A music duel between Renaud’s harp and Ryan’s guitar sets the tone for “Hobo Man.” “I’m a hobo man…and I just walked…in your town…I’m not looking for no kind of trouble…just a place to lay my birdies down.” This man is just drifting through and he’ll leave you alone if you do the same. Next up is trouble of a different kind, “Alcoholic Woman.” “When she’s drunk…she tells me she loves me…but when she’s sober…she pays me no mind…I can’t tell if she really loves me y’all…there’s really no telling…what’s on her mind.” Alcohol can cloud many issues and here any man will be hard pressed to ever know what the truth really is. “In the Wind” finds Ryan heading back home to see his woman. “I’m a 100 miles from nowhere and I’ve got this big Cadillac…in the wind…I’m going to see my baby…going to see my baby…once again.” The nose of his Cadillac is headed in the right direction and he’ll be home soon.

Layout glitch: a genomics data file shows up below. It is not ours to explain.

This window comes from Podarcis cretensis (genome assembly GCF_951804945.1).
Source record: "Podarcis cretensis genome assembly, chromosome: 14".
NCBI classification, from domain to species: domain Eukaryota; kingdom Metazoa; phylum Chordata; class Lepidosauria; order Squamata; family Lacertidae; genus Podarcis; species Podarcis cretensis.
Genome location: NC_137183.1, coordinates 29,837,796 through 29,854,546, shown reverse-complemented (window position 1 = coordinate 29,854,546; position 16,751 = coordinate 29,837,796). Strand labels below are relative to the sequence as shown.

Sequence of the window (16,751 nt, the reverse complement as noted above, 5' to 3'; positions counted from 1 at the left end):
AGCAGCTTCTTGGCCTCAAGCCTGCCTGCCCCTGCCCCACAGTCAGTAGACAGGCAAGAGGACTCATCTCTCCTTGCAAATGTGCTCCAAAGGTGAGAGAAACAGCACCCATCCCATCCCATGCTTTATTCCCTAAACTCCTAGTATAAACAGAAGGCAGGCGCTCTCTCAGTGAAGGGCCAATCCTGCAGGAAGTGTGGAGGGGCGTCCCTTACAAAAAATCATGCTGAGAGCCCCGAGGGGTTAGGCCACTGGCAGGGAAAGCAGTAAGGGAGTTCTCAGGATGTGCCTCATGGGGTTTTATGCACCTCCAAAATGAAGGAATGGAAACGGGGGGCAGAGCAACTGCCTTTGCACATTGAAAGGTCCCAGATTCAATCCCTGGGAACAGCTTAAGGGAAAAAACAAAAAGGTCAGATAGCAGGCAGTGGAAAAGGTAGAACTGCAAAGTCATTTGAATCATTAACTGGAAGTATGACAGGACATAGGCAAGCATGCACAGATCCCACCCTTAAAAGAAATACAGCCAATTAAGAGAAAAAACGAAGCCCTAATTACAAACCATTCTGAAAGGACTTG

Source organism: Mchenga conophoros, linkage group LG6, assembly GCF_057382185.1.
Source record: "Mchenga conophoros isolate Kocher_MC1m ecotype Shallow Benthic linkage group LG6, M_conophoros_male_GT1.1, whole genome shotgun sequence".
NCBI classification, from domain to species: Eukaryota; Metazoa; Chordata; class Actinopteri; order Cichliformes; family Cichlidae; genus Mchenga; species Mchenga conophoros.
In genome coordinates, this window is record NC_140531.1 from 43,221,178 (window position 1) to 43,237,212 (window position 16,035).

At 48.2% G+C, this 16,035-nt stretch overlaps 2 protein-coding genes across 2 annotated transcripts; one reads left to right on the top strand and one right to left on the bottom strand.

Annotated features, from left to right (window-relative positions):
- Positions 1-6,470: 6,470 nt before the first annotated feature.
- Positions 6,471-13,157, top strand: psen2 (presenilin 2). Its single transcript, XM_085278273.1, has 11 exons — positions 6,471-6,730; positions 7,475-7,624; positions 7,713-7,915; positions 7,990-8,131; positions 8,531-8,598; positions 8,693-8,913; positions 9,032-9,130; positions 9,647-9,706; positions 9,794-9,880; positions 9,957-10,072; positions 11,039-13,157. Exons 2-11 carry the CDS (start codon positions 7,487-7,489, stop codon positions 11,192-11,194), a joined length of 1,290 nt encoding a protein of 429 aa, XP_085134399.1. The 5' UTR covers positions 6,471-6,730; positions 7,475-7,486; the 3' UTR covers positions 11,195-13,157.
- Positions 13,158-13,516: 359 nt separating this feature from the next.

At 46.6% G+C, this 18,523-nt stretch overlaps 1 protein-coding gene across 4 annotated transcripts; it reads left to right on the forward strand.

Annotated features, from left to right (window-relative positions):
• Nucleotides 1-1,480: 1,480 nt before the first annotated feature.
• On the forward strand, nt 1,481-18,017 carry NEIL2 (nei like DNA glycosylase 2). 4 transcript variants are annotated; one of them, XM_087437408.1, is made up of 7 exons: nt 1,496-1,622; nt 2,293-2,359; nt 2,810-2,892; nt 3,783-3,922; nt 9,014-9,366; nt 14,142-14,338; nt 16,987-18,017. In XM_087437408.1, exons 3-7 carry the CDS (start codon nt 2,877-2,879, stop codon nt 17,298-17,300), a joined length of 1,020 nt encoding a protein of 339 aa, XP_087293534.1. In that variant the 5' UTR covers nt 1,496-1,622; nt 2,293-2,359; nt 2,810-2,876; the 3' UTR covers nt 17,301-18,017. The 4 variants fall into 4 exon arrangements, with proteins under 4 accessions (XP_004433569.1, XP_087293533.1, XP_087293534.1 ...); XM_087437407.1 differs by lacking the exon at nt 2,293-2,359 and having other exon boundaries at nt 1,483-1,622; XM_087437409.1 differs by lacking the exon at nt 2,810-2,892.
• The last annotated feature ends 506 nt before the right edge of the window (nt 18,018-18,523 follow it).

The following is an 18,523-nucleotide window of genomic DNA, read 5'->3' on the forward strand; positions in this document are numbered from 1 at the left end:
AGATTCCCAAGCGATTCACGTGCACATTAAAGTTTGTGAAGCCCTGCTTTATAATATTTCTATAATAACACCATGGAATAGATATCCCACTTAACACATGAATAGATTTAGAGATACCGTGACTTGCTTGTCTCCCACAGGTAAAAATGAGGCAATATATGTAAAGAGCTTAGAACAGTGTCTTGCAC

I Got Blues for You closes with a cover, “Grits and Groceries,” that is very well done and then the title track. “If I don’t love you…baby…grits and groceries…eggs and poultry…and Mona Lisa was a man!” A great tune that I’ve not heard for awhile, “Grits and Groceries,” was a tune performed consistently here locally by one of our past IBC contestants, Buzz & the Soul Senders.

Our final cut, “I Got Blues for You,” finds Ryan wising up to the ways of the woman who’s been in is life. “Every time I got something to say…you just roll your eyes and turn and walk away…I got blues for you baby…ain’t going to be your fool…doggone no more!”

I Got Blues for You is an excellent sophomore effort by Ryan, Kyle and Taya. The Perrys are definitely a talented bunch and the musicianship on their new record is phenomenal. They’ve come a long way since the first time I saw them onstage at the Orpheum in Memphis, and the sky is really the limit for them. I’m looking forward to the next record and hope to hear original tunes from Ryan, Kyle and Taya themselves. It’s the next step in their evolution and will definitely make for some interesting listening.

In the meantime, you can grab a copy of the new disc from the Perry’s on their website, or from their label at And catch a live performance soon if you can. You’ll be impressed with a stage presence and musicianship that is well beyond their years.

--- Kyle Deibler